Doboj Deanery vicar Mirko Nikolić says that fostering a culture of remembrance is the only way to save from oblivion the suffering of 45,791 Serbs interned at the Austro-Hungarian concentration camp in Doboj during the World War I, which was the first concentration camp in modern Europe of 20th century.
Nikolić tells SRNA that on Friday, December 27, Doboj will mark 104 years since the first mass transport of Serbs to the Doboj concentration camp.
By July 5, 1917, 45,791 Serbs had been interned to the camp, including 16,673 men and 16,996 women and children from BiH, and 12,122 Serb soldiers and a number of elderly men, women and children from Serbia and Montenegro, 12,000 of whom were killed.
Nikolić said that the suffering of Serbs at the Doboj concentration camp is still an open book that is being written, as the memory of its existence has been consciously faded over the past 100 years, since the extent of the suffering was almost unknown and should not have been known.
“The first information about the Doboj camp was presented only in the `Memorial dedicated to the martyrs and victims of the Doboj internment in the World War 1915-16′, which was made during the consecration of the monument, the ossuary where the bones of the victims were laid, and the memorial Church of Holy Apostles Peter and Paul in 1938,” Nikolić said.
He says that in addition to the documents, the Memorial also provides detailed descriptions of the transport of the martyrs, as well as testimonies, including a testimony of an old man pushing a stroller with the corpses of children, their burial, as well as the suffering of a mother whose eight children died in the camp and many others.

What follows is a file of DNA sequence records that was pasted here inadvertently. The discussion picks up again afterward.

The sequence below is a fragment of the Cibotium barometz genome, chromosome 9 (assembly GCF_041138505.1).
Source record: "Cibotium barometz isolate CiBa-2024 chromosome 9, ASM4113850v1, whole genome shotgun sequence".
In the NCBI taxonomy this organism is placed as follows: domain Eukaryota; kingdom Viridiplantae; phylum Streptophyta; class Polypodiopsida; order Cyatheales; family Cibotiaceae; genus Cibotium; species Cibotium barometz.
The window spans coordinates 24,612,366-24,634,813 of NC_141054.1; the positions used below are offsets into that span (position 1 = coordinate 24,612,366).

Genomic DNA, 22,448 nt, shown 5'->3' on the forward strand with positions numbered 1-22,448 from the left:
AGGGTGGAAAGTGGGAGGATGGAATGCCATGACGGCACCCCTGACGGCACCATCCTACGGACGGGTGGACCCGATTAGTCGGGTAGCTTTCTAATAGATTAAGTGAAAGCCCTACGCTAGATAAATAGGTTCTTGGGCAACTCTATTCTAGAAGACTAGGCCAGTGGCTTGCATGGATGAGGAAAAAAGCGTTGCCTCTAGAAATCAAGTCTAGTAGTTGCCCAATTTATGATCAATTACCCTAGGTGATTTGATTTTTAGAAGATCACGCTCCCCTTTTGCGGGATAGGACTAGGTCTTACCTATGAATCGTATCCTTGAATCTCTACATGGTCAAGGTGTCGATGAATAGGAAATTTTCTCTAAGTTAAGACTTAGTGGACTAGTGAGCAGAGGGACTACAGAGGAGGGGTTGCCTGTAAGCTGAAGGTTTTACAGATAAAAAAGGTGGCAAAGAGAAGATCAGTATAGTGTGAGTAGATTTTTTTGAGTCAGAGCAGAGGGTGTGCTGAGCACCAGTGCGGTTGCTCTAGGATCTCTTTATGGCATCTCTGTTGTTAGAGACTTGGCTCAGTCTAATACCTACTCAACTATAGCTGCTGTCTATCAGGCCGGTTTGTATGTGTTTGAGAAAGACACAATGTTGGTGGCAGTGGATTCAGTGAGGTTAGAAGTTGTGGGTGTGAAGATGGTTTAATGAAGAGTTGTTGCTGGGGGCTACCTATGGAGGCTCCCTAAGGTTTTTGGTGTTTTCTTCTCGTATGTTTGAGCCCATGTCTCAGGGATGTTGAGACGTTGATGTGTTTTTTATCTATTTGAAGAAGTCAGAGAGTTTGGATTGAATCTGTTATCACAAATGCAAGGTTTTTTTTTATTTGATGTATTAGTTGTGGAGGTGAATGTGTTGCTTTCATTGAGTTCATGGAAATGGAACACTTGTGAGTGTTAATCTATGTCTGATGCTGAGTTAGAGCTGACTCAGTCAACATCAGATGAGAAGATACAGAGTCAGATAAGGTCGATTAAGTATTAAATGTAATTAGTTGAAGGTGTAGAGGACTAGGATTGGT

“We must not forget where the snake bit us in order to prevent it from repeating,” Nikolić said, stating that in 2015 the re-printed edition of “Doboj Memorial”, a very important publication that became a bibliophile rarity, was promoted and repeated.
He points out that the new edition cites a document from the military archive of the Independent State of Croatia, an order issued by the Main Ustasha Headquarters in Doboj on May 27, 1941, to demolish the memorial to the victims of the Doboj concentration camp.
The fact that a railway station in Doboj was built at the site of the Doboj concentration camp during the period of the Socialist Federal Republic of Yugoslavia, thus preventing the collection of material, contributed to the continuity of oblivion.
The Republika Srpska Government’s Committee for fostering the tradition of liberation wars has included the internment of Serbs in the Doboj camp in a calendar of significant events. Every year December 27 is commemorated as a day of remembrance for the first mass transport of Serbs to the camp in 1915.
Nikolić says commemorating one day is not enough if one wants to preserve a culture of remembrance of the suffering of the Serbs, and recalled the unsuccessful attempts to include the Doboj concentration camp in a teaching subject in Republika Srpska.
According to him, the Deanery of Doboj, by organising exhibitions, ceremonies and choir performances in towns in Podrinje and eastern Herzegovina, is trying to create a living connection of the Doboj camp with descendants whose ancestors from Visegrad, Rogatica, Trebinje, Foča, Bileća and other local communities were interned and killed in that camp.
“Unfortunately, the hundred-year struggle to leave it to oblivion has left a mark and people are less and less aware of it,” Nikolić said.
He says the problem is that the land where the memorial ossuary with the victims’ bones was built is not owned by the church in order to properly regulate and maintain it, and to prevent deviant and inappropriate gatherings and behavior.
According to the book “Doboj Camp” by Dušan Paravac, written on the basis of church documents and statements of surviving inmates, the Austro-Hungarian concentration camp was located on the site of the Doboj railway station. Detained Serbs were housed in wooden barracks where the Austro-Hungarian army’s horses previously died of infectious diseases “Glanders”.
The camp was established on December 27, 1915 and remained operational until July 5, 1917.
The Serbian Orthodox Church published the book “Memorial” in September 1938 dedicated to the victims of the Doboj camp, and consecrated the built memorial ossuary containing the exhumed remains of approximately 12,000 victims of the Austro-Hungarian-run camp that is located in the churchyard of the Church of Holy Apostles Peter and Paul in Doboj.
A monument “Doboj Camp 1915-1917” dedicated to the inmates of the Austro-Hungarian camp was unveiled and consecrated in Doboj on July 1, 2016.